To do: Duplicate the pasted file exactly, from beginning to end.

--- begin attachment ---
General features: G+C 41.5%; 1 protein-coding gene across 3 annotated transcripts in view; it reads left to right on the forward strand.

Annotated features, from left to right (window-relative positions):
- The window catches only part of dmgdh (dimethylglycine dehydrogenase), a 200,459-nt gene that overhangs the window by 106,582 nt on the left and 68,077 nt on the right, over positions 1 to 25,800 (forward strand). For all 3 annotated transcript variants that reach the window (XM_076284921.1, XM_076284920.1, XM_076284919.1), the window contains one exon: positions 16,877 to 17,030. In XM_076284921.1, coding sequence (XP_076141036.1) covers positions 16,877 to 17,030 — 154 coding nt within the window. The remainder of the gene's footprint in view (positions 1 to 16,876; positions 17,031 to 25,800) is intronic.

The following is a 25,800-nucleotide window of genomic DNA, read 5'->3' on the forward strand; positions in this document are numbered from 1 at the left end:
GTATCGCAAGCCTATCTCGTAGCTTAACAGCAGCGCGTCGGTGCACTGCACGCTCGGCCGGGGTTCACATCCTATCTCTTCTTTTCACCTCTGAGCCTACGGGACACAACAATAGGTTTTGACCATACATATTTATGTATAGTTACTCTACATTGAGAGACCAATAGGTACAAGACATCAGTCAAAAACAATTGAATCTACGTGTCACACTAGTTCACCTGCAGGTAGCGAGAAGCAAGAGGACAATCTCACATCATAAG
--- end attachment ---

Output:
General features: G+C 41.5%; 1 protein-coding gene across 3 annotated transcripts in view; it reads left to right on the forward strand.

Annotated features, from left to right (window-relative positions):
- The window catches only part of dmgdh (dimethylglycine dehydrogenase), a 200,459-nt gene that overhangs the window by 106,582 nt on the left and 68,077 nt on the right, over positions 1 to 25,800 (forward strand). For all 3 annotated transcript variants that reach the window (XM_076284921.1, XM_076284920.1, XM_076284919.1), the window contains one exon: positions 16,877 to 17,030. In XM_076284921.1, coding sequence (XP_076141036.1) covers positions 16,877 to 17,030 — 154 coding nt within the window. The remainder of the gene's footprint in view (positions 1 to 16,876; positions 17,031 to 25,800) is intronic.

The following is a 25,800-nucleotide window of genomic DNA, read 5'->3' on the forward strand; positions in this document are numbered from 1 at the left end:
GTATCGCAAGCCTATCTCGTAGCTTAACAGCAGCGCGTCGGTGCACTGCACGCTCGGCCGGGGTTCACATCCTATCTCTTCTTTTCACCTCTGAGCCTACGGGACACAACAATAGGTTTTGACCATACATATTTATGTATAGTTACTCTACATTGAGAGACCAATAGGTACAAGACATCAGTCAAAAACAATTGAATCTACGTGTCACACTAGTTCACCTGCAGGTAGCGAGAAGCAAGAGGACAATCTCACATCATAAG